As you may not know, I've been working on a cross-compatible video game sequence format and conversion tool. Unlike MIDI files, it will be designed for software (not old hardware), and contain jump, call, looping, and possibly segment structures, to preserve the structure of video game music.


I started with a Gamecube BMS file decoder. Right now, there's no good BMS to MIDI converter yet, so I'm creating something new and useful, even before I build the entire format, conversion, and synthesis ecosystem.

However, I'm going to expand to SNES, PSF, and possibly DS SSEQ formats. As a result, my current name, "bms-format" or "bms-sequencer" will not represent my project well.

Does anyone have any name suggestions? This tool will also need scripts, which need their own file extension. (My existing MIDI processor is called msh, or MIDI shell.)

Beyond MIDI (.bmid)

  • Beyond msh (.bmsh) (nobody knows what msh is, and this is easily confused with .bms)
  • BMID script (.bsh)

.jseq (hmmm... I'm totally not a jimbo1qaz rereg...) (already used by a Coffeescript test suite)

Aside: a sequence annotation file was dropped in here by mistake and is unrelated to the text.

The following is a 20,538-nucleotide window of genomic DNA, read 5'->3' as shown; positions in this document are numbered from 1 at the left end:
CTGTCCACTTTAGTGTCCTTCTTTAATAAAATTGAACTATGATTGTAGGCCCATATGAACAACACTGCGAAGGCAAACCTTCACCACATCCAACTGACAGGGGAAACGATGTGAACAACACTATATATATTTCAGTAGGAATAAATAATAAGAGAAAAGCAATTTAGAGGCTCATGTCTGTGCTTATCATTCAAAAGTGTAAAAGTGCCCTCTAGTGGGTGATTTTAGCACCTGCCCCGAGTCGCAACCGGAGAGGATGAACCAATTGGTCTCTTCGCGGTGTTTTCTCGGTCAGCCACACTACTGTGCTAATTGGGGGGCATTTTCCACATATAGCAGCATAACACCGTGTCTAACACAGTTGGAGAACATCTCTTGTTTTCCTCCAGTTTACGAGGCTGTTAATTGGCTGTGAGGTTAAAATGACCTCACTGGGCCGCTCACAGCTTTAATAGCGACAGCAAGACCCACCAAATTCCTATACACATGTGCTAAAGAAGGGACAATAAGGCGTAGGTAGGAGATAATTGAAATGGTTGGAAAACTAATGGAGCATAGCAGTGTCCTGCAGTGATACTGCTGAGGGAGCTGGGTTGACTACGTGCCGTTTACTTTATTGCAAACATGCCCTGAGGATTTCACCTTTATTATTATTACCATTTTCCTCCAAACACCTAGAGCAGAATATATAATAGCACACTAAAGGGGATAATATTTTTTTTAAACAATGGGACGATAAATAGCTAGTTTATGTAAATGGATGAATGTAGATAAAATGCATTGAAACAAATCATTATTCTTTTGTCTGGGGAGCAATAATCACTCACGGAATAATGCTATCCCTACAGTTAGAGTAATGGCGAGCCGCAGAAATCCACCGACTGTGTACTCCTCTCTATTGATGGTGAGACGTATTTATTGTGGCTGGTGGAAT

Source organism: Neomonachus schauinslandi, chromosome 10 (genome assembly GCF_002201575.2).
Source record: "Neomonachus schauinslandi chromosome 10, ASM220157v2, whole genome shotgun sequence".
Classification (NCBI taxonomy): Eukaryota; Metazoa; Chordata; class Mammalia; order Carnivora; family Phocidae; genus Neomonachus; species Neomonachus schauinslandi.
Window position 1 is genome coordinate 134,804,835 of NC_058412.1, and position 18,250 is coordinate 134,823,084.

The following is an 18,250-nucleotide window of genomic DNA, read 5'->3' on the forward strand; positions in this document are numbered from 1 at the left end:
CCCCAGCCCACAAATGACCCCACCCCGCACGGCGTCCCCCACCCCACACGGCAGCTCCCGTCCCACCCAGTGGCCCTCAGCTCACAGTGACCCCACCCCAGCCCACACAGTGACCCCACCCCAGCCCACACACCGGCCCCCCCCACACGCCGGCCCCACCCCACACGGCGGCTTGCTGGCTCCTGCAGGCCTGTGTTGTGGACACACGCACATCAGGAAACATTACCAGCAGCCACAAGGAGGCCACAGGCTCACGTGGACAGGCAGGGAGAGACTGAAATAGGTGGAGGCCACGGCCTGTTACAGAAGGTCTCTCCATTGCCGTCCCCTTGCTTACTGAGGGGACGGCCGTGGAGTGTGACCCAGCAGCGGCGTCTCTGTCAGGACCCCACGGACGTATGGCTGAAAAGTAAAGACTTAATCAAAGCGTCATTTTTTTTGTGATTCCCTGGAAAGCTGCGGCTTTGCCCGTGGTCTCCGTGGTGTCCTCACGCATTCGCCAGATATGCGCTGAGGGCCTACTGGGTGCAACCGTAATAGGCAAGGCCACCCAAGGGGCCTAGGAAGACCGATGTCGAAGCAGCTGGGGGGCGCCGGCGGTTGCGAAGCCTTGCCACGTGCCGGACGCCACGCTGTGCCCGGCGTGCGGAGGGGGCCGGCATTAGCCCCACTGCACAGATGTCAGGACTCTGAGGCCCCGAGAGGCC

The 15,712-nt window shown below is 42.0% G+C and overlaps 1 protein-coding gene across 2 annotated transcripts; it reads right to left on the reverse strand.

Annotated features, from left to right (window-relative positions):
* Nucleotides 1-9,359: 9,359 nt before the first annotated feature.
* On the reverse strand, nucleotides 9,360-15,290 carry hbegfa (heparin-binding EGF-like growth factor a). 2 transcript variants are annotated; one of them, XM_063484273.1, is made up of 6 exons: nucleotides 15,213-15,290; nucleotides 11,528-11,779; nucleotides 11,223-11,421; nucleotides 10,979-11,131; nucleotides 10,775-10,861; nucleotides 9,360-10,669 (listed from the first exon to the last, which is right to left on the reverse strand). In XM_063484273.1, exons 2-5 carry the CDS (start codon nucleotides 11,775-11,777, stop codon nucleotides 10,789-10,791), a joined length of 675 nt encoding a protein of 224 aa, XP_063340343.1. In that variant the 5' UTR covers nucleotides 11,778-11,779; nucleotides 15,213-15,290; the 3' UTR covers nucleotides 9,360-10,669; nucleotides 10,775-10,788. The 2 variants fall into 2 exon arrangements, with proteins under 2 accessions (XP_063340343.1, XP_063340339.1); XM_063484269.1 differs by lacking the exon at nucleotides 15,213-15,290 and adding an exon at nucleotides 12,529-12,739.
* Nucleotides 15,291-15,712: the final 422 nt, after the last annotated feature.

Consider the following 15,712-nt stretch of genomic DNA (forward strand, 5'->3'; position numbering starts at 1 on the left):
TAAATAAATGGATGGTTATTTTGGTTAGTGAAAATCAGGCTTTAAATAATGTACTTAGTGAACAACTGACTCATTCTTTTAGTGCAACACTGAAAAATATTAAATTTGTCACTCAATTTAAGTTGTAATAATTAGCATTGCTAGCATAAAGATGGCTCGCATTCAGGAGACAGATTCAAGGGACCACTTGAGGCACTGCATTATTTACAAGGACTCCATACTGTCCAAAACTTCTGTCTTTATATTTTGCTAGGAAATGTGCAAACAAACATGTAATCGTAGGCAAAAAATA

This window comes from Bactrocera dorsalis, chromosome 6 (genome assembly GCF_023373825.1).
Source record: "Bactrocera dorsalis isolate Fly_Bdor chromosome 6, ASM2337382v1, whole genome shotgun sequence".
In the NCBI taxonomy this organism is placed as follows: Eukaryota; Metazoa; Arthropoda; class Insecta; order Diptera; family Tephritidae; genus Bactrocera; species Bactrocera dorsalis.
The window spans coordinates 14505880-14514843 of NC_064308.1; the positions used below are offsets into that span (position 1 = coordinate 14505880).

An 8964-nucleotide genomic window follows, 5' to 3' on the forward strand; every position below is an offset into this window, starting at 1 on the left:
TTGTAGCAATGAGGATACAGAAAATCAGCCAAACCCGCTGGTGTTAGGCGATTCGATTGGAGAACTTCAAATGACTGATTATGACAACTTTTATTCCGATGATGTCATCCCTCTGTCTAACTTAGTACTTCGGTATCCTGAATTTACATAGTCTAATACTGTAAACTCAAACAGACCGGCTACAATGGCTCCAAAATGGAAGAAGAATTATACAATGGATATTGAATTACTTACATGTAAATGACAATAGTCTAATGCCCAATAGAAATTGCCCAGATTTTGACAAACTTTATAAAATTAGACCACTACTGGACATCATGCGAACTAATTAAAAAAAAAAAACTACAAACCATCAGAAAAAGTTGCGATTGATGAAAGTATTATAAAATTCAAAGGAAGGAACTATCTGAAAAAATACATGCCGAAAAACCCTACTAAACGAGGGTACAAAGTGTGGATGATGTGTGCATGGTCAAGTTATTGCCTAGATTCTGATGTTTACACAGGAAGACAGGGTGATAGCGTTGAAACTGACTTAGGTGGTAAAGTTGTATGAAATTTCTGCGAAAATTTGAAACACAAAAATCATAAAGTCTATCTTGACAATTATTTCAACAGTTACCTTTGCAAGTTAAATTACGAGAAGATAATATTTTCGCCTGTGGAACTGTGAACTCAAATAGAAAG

• .js (already used by Javascript)
  • .jscript (sounds like JScript)
  • .jsh ("The Christian Science Journal"... wtf?)

jseq is a good file format, but not a good program name.

What about Video Game Sequence (.vgs)? (already used for Connectix Virtual Game Station, PS1 emulator)

Not really a site redesign, but this makes SMWC prettier:


Modification of Noir by Wuthering (who still has yet to respond to my licensing inquiry).
I'm not sure what's more interesting, the fact that I found you on this site, what you're releasing here, or the number of replies so far.
Why is the Song of Healing piano better than every other SNES song I've ever heard? As if none of the composers knew how to make a good piano? Or does it just take up too much space?
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nyanpasu64's Profile - Posts by nyanpasu64